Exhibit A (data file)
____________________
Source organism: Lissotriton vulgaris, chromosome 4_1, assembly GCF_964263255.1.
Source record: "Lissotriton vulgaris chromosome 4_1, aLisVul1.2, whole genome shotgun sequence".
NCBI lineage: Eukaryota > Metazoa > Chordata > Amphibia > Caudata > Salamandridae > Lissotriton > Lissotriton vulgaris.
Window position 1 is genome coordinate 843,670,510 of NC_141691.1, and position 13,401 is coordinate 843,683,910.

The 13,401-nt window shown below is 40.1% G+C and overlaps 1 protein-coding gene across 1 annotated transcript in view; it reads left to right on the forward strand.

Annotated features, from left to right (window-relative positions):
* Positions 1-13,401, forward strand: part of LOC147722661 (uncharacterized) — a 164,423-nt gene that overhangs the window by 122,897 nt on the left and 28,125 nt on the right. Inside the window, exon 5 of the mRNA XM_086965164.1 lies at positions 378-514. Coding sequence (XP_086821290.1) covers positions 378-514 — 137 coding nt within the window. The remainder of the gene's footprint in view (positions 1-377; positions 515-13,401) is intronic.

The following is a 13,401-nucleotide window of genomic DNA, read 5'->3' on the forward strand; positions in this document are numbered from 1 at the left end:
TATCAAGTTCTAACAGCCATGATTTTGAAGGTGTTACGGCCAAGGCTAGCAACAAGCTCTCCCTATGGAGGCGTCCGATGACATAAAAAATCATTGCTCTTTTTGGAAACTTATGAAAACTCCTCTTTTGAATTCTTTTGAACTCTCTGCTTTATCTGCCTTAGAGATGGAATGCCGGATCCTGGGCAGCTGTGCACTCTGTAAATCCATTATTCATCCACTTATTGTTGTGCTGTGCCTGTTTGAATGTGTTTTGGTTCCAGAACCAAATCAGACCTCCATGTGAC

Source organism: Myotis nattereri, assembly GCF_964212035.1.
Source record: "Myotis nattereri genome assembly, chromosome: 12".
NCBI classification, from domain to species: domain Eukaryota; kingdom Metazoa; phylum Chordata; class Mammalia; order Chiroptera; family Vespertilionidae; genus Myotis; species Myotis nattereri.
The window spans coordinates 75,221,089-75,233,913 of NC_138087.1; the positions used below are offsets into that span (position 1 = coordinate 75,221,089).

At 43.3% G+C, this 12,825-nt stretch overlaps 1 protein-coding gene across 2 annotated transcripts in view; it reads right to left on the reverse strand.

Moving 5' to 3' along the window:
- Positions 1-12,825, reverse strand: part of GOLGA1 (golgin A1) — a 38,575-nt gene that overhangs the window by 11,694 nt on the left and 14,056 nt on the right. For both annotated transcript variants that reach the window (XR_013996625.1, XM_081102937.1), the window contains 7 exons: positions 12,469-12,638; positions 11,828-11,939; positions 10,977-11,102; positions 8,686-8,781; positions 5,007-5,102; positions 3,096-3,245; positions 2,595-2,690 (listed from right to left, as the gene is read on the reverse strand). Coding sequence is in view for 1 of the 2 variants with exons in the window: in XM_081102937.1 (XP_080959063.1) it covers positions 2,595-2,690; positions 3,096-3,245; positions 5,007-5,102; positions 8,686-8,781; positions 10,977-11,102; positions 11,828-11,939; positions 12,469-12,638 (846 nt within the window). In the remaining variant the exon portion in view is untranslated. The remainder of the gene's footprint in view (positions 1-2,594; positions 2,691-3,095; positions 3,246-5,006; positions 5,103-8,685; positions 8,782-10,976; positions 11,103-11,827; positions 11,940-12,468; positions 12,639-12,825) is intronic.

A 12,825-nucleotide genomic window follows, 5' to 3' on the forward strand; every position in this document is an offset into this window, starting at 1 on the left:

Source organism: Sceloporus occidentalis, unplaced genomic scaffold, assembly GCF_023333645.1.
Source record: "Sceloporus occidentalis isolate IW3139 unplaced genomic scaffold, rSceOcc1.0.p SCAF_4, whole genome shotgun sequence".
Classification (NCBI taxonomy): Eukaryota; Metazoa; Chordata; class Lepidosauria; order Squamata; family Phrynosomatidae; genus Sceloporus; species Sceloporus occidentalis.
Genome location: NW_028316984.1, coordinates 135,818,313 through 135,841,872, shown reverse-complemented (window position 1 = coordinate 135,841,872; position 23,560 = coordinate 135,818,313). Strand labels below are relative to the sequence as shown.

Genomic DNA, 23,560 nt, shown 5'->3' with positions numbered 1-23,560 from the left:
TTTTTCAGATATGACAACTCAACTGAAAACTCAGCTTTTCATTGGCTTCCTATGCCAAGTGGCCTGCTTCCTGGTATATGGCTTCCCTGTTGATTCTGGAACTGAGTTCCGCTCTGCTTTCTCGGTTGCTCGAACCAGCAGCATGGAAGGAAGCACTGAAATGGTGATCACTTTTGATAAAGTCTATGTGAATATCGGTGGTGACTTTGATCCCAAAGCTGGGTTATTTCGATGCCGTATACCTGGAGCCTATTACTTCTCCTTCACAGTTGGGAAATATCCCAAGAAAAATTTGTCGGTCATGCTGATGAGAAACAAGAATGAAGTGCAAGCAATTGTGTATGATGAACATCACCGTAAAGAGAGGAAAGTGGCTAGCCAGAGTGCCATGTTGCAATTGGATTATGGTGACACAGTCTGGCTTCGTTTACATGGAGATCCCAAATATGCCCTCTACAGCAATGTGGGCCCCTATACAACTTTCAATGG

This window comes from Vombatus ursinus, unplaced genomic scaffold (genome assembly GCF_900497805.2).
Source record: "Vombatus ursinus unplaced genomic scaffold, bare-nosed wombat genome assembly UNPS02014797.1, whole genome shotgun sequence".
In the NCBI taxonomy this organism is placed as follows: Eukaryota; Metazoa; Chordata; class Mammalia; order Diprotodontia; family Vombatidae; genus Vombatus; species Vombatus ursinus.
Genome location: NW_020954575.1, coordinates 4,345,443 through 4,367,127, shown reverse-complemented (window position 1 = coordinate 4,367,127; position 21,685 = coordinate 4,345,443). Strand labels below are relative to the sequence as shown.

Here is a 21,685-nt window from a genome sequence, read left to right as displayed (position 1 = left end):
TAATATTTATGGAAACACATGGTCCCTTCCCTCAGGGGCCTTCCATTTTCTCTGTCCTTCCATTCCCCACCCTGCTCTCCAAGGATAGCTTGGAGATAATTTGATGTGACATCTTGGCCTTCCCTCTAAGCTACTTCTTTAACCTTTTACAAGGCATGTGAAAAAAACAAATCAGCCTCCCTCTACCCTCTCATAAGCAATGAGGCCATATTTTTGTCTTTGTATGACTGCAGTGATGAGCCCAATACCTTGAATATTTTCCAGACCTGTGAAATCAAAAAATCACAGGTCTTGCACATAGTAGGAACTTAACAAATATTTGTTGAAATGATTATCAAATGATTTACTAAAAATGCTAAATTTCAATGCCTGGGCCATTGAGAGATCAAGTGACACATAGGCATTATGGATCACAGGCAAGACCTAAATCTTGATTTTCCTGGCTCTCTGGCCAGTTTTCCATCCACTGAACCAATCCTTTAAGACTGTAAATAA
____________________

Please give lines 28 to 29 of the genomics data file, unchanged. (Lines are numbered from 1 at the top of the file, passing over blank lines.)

Here is a 21,685-nt window from a genome sequence, read left to right as displayed (position 1 = left end):
TAATATTTATGGAAACACATGGTCCCTTCCCTCAGGGGCCTTCCATTTTCTCTGTCCTTCCATTCCCCACCCTGCTCTCCAAGGATAGCTTGGAGATAATTTGATGTGACATCTTGGCCTTCCCTCTAAGCTACTTCTTTAACCTTTTACAAGGCATGTGAAAAAAACAAATCAGCCTCCCTCTACCCTCTCATAAGCAATGAGGCCATATTTTTGTCTTTGTATGACTGCAGTGATGAGCCCAATACCTTGAATATTTTCCAGACCTGTGAAATCAAAAAATCACAGGTCTTGCACATAGTAGGAACTTAACAAATATTTGTTGAAATGATTATCAAATGATTTACTAAAAATGCTAAATTTCAATGCCTGGGCCATTGAGAGATCAAGTGACACATAGGCATTATGGATCACAGGCAAGACCTAAATCTTGATTTTCCTGGCTCTCTGGCCAGTTTTCCATCCACTGAACCAATCCTTTAAGACTGTAAATAA